Working with the team, of course, is a very collaborative process. All the work I do is collaborative. I do not necessarily collaborate artistically, although Ii did from 1970 to 1974. I worked with Jamie Carpenter. We collaborated on all the projects that I did for four years. They were signed by both of us. That was a true collaboration, both in the making of the glass and in conceiving the glass. It wasn't always glass but most of our projects dealt with glass or ice or neon. We worked on the ideas together and we worked on making them together. Now working with somebody like Lino Tagliapietra or the rest of my teams, I can see the project, I make the drawings, and they execute them. So they are not so much collaborative projects on the conceptual level. I take advantage of and use whatever ideas that the master has or the other people on the team have, to help extend and project ideas and to find techniques. I encourage them to try something, if they want to or if they say they know another way to make this or another type of piece. The works are collaborative in certain ways, on the conceptual level too. But as you know, I sign the pieces myself and I don't cosign them with Lino or cosign them with Rich Royal or Benny Moore or Martin Blank. I use about five different master blowers, and the team working underneath the masters changed around. Some of the same people work with different masters. I often compare the way I work, a little bit to being the director of a film. My gaffer is like a camera man, and my color person is my lighting person. But ultimately, it is a project directed by me. Unfortunately, it is very difficult to find a way to give credit to everybody, like you can with a film with titles on a screen. It is just too complicated. I wish people could do that; there are a lot of other important people involved with my projects.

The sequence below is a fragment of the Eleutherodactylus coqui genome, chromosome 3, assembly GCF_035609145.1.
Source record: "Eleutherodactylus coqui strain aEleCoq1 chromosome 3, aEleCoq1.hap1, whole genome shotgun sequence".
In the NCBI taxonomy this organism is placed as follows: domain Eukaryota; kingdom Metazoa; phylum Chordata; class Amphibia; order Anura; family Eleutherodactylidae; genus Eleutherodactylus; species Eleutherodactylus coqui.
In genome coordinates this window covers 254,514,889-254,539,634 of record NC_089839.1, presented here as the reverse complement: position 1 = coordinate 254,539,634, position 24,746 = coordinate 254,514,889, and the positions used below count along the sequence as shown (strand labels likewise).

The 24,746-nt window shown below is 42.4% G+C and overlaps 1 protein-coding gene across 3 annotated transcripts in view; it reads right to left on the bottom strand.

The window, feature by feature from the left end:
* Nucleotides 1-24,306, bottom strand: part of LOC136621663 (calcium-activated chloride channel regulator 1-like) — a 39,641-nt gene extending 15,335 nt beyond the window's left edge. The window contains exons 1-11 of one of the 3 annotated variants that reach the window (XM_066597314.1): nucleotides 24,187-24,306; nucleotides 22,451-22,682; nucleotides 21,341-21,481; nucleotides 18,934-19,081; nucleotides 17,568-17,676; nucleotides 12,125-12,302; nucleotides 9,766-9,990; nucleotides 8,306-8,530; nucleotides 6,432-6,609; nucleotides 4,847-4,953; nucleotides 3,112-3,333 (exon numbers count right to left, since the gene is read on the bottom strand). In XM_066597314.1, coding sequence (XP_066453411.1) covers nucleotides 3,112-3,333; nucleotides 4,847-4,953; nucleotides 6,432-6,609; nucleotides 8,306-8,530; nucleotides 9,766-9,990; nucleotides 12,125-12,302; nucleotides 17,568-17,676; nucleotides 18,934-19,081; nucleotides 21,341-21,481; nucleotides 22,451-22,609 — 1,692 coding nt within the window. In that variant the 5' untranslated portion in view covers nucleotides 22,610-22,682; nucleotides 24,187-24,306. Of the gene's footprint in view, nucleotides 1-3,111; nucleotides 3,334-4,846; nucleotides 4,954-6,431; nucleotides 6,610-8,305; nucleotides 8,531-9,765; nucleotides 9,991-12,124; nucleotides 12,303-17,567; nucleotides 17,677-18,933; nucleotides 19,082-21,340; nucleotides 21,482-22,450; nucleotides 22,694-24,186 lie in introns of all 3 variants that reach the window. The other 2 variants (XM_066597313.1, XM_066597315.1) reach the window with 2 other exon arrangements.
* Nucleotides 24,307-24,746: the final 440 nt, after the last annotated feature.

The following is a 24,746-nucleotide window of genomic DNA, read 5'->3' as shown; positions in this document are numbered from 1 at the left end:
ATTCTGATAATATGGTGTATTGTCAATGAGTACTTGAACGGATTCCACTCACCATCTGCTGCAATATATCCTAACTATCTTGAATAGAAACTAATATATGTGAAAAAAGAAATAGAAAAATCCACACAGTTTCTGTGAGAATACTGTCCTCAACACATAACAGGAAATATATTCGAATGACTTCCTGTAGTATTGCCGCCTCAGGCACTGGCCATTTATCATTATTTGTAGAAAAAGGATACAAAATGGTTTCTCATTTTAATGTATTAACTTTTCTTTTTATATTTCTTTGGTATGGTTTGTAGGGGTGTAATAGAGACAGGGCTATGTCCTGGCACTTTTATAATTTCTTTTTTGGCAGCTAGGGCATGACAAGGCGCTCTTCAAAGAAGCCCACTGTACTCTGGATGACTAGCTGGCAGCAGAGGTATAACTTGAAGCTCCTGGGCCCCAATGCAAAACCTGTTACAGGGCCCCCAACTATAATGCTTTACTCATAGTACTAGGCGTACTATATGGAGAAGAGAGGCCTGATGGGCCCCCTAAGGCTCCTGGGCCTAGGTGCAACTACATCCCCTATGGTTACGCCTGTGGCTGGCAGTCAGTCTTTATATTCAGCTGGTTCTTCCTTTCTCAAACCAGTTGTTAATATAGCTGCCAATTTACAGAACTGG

One of the interesting things about my glass is that it often requires a lot of work after it is finished. Not always, for example, the "Venetians", but a lot of pieces have to be put together, and have to be worked with. I do many installation projects where I have people help me with architectural designs, and how to place these pieces on the wall. I have people design the technical aspects of these projects. So the glass blowing is one side of it, but there is a lot to be done after the glass is blown. Much if it is just in the selection of which pieces I proceed with and which pieces I don't proceed with, or which pieces I develop and which pieces I don't. This is an area where I ask people's opinions but you might say that this is an area where I don't collaborate as much. I think I'm the type of person that no matter what I would have chosen to do in my life, it would have been some kind of collaborative project or process. I'm just not the type to work on my own by myself. I like to work with people, and I love to work with creative people. It just makes the whole thing so much more interesting for me. It also makes things happen and change.